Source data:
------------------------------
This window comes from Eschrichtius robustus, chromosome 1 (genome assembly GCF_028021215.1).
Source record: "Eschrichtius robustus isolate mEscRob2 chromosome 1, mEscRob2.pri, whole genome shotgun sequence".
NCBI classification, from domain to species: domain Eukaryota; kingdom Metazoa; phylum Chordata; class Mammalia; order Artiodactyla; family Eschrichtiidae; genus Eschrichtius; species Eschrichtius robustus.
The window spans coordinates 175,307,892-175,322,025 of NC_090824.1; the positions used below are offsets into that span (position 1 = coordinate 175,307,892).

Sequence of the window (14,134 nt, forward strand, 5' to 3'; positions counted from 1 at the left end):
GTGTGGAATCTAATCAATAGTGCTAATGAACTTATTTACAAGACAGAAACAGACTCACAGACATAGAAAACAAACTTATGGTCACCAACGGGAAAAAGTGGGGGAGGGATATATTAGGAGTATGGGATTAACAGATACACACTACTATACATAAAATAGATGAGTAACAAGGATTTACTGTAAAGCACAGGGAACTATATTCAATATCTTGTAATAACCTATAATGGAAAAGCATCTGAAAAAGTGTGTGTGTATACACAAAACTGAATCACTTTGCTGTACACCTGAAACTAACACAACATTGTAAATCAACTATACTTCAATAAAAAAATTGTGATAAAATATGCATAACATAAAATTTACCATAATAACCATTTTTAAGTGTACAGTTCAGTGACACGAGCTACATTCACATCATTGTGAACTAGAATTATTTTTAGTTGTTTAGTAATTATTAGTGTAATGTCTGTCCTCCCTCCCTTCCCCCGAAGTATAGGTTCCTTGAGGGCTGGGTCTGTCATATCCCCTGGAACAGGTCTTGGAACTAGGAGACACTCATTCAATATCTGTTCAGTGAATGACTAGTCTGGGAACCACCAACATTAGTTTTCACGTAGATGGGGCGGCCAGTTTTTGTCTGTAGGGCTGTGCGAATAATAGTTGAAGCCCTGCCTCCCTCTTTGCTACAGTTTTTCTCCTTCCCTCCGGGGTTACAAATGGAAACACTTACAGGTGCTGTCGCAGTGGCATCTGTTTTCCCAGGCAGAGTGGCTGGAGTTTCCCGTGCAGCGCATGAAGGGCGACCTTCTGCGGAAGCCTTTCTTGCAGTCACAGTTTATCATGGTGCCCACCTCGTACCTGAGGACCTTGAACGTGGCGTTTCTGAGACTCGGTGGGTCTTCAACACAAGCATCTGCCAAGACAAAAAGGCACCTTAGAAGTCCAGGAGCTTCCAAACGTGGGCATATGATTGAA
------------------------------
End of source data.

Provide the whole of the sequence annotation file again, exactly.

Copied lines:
This window comes from Eschrichtius robustus, chromosome 1 (genome assembly GCF_028021215.1).
Source record: "Eschrichtius robustus isolate mEscRob2 chromosome 1, mEscRob2.pri, whole genome shotgun sequence".
NCBI classification, from domain to species: domain Eukaryota; kingdom Metazoa; phylum Chordata; class Mammalia; order Artiodactyla; family Eschrichtiidae; genus Eschrichtius; species Eschrichtius robustus.
The window spans coordinates 175,307,892-175,322,025 of NC_090824.1; the positions used below are offsets into that span (position 1 = coordinate 175,307,892).

Sequence of the window (14,134 nt, forward strand, 5' to 3'; positions counted from 1 at the left end):
GTGTGGAATCTAATCAATAGTGCTAATGAACTTATTTACAAGACAGAAACAGACTCACAGACATAGAAAACAAACTTATGGTCACCAACGGGAAAAAGTGGGGGAGGGATATATTAGGAGTATGGGATTAACAGATACACACTACTATACATAAAATAGATGAGTAACAAGGATTTACTGTAAAGCACAGGGAACTATATTCAATATCTTGTAATAACCTATAATGGAAAAGCATCTGAAAAAGTGTGTGTGTATACACAAAACTGAATCACTTTGCTGTACACCTGAAACTAACACAACATTGTAAATCAACTATACTTCAATAAAAAAATTGTGATAAAATATGCATAACATAAAATTTACCATAATAACCATTTTTAAGTGTACAGTTCAGTGACACGAGCTACATTCACATCATTGTGAACTAGAATTATTTTTAGTTGTTTAGTAATTATTAGTGTAATGTCTGTCCTCCCTCCCTTCCCCCGAAGTATAGGTTCCTTGAGGGCTGGGTCTGTCATATCCCCTGGAACAGGTCTTGGAACTAGGAGACACTCATTCAATATCTGTTCAGTGAATGACTAGTCTGGGAACCACCAACATTAGTTTTCACGTAGATGGGGCGGCCAGTTTTTGTCTGTAGGGCTGTGCGAATAATAGTTGAAGCCCTGCCTCCCTCTTTGCTACAGTTTTTCTCCTTCCCTCCGGGGTTACAAATGGAAACACTTACAGGTGCTGTCGCAGTGGCATCTGTTTTCCCAGGCAGAGTGGCTGGAGTTTCCCGTGCAGCGCATGAAGGGCGACCTTCTGCGGAAGCCTTTCTTGCAGTCACAGTTTATCATGGTGCCCACCTCGTACCTGAGGACCTTGAACGTGGCGTTTCTGAGACTCGGTGGGTCTTCAACACAAGCATCTGCCAAGACAAAAAGGCACCTTAGAAGTCCAGGAGCTTCCAAACGTGGGCATATGATTGAA